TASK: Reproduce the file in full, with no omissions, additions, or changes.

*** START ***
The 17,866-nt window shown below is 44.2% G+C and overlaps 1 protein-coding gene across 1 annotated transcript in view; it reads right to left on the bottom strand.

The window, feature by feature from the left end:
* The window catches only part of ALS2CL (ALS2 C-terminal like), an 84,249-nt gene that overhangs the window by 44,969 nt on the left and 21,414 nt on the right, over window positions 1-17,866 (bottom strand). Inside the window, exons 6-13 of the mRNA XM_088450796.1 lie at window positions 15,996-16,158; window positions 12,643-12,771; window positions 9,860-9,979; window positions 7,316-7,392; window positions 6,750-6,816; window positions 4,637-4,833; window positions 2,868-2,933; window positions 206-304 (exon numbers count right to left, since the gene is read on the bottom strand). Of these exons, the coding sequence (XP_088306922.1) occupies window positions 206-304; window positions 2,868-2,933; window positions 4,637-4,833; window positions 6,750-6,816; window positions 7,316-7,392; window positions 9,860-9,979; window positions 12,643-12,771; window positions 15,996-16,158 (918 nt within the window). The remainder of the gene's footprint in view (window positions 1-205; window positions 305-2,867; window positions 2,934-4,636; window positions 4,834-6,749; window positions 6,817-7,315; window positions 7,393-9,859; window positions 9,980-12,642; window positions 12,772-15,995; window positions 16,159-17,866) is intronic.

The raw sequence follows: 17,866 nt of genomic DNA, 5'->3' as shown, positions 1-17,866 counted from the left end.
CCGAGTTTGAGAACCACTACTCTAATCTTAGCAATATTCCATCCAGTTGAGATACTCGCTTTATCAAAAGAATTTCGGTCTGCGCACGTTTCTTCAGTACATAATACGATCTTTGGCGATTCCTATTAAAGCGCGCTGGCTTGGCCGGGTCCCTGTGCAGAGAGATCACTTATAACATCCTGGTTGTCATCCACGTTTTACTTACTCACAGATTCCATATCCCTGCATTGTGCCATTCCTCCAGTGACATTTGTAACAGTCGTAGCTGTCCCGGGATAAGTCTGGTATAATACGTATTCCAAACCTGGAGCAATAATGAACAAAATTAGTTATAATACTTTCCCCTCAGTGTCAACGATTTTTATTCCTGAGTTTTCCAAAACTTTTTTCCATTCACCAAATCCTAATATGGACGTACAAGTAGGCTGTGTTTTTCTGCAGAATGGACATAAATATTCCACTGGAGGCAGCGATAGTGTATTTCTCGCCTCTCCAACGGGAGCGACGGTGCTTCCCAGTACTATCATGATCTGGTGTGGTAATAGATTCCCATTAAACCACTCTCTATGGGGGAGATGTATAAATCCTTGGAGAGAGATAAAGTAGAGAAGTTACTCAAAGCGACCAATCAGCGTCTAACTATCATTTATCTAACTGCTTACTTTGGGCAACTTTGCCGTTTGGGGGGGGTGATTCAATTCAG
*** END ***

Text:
The 17,866-nt window shown below is 44.2% G+C and overlaps 1 protein-coding gene across 1 annotated transcript in view; it reads right to left on the bottom strand.

The window, feature by feature from the left end:
* The window catches only part of ALS2CL (ALS2 C-terminal like), an 84,249-nt gene that overhangs the window by 44,969 nt on the left and 21,414 nt on the right, over window positions 1-17,866 (bottom strand). Inside the window, exons 6-13 of the mRNA XM_088450796.1 lie at window positions 15,996-16,158; window positions 12,643-12,771; window positions 9,860-9,979; window positions 7,316-7,392; window positions 6,750-6,816; window positions 4,637-4,833; window positions 2,868-2,933; window positions 206-304 (exon numbers count right to left, since the gene is read on the bottom strand). Of these exons, the coding sequence (XP_088306922.1) occupies window positions 206-304; window positions 2,868-2,933; window positions 4,637-4,833; window positions 6,750-6,816; window positions 7,316-7,392; window positions 9,860-9,979; window positions 12,643-12,771; window positions 15,996-16,158 (918 nt within the window). The remainder of the gene's footprint in view (window positions 1-205; window positions 305-2,867; window positions 2,934-4,636; window positions 4,834-6,749; window positions 6,817-7,315; window positions 7,393-9,859; window positions 9,980-12,642; window positions 12,772-15,995; window positions 16,159-17,866) is intronic.

The raw sequence follows: 17,866 nt of genomic DNA, 5'->3' as shown, positions 1-17,866 counted from the left end.
CCGAGTTTGAGAACCACTACTCTAATCTTAGCAATATTCCATCCAGTTGAGATACTCGCTTTATCAAAAGAATTTCGGTCTGCGCACGTTTCTTCAGTACATAATACGATCTTTGGCGATTCCTATTAAAGCGCGCTGGCTTGGCCGGGTCCCTGTGCAGAGAGATCACTTATAACATCCTGGTTGTCATCCACGTTTTACTTACTCACAGATTCCATATCCCTGCATTGTGCCATTCCTCCAGTGACATTTGTAACAGTCGTAGCTGTCCCGGGATAAGTCTGGTATAATACGTATTCCAAACCTGGAGCAATAATGAACAAAATTAGTTATAATACTTTCCCCTCAGTGTCAACGATTTTTATTCCTGAGTTTTCCAAAACTTTTTTCCATTCACCAAATCCTAATATGGACGTACAAGTAGGCTGTGTTTTTCTGCAGAATGGACATAAATATTCCACTGGAGGCAGCGATAGTGTATTTCTCGCCTCTCCAACGGGAGCGACGGTGCTTCCCAGTACTATCATGATCTGGTGTGGTAATAGATTCCCATTAAACCACTCTCTATGGGGGAGATGTATAAATCCTTGGAGAGAGATAAAGTAGAGAAGTTACTCAAAGCGACCAATCAGCGTCTAACTATCATTTATCTAACTGCTTACTTTGGGCAACTTTGCCGTTTGGGGGGGGTGATTCAATTCAG